No End in Sight



Some of the best entries in the ever-expanding field of Iraq war docs have been personal and visceral, putting viewers in the dusty boots of those in the line of fire, but this methodical, occasionally tiring exposé pulls the camera back to examine just how big a hole we as a nation have stepped in. A convenient toolkit for future historians, Charles Ferguson's film shines the high beams on the buildup to war, and the utter chaos in the early days following the invasion. A staggering assembly of talking heads rattles off the mistakes, blunders and utter disregard for reason, logic or outside voices as the administration proceeded to tear down the country, with no obvious strategy for putting it back together. The film races through literally dozens of bad ideas and miscalculations, but places three sins above all others:

1) The disbanding of the entire Iraqi army.

2) The purging of all Baathist party members from the bureaucracy.

3) Paul Bremer, who gave the first two orders.

Then there is the noxious presence of former Secretary of Defense Donald Rumsfeld (a loathsome mook who every day becomes more like a storybook parody now that he's safely away from government.) Rummy ensured that the occupation force would be too small, and then feigned surprise at the results, and, in a press conference segment — that could run unedited on the Daily Show and still be funny — he says "quagmire" isn't a word he'd use. Huh? Other familiar disasters, like the looting of Iraq's national museum and the destruction of priceless cultural artifacts, which seemed to be avoidable, now look like part of the U.S. playbook, as if to strip Iraqi culture down and start fresh.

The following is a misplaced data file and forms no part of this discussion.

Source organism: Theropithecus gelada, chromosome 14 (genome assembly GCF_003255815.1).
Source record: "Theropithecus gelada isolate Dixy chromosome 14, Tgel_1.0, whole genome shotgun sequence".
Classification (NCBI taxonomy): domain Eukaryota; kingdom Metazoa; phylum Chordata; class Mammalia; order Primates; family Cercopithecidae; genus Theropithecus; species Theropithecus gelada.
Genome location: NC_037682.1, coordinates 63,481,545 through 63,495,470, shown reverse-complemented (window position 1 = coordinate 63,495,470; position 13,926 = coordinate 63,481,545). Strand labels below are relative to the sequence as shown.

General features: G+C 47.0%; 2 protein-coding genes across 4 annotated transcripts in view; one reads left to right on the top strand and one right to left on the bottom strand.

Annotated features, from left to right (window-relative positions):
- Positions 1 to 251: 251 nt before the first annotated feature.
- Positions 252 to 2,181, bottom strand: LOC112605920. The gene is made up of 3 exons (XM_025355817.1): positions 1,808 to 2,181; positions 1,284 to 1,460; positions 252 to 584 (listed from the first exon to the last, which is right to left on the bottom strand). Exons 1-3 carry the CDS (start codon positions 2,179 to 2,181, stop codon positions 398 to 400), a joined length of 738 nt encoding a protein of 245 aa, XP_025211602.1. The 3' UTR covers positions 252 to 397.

Not much of this information in the film is new, but there are disturbing asides, like the inexperienced rookie put in charge of the traffic bureau. The biggest problem is that in getting access to former insiders, such as General Jay Garner and Richard Armitage, Ferguson has given them space to play "cover your ass," claiming that if only their advice had been heeded things would be sunshine and puppies in Baghdad. This is a fatal flaw, because as vividly as the film depicts what went wrong in Iraq, hence its necessity, there is little talk of motive, and not enough questioning of why it ever happened in the first place.


Showing at the Maple Art Theatre, 4135 W. Maple Rd., Bloomfield Hills; 248-263-2111.

Corey Hall writes about film for Metro Times. Send comments to

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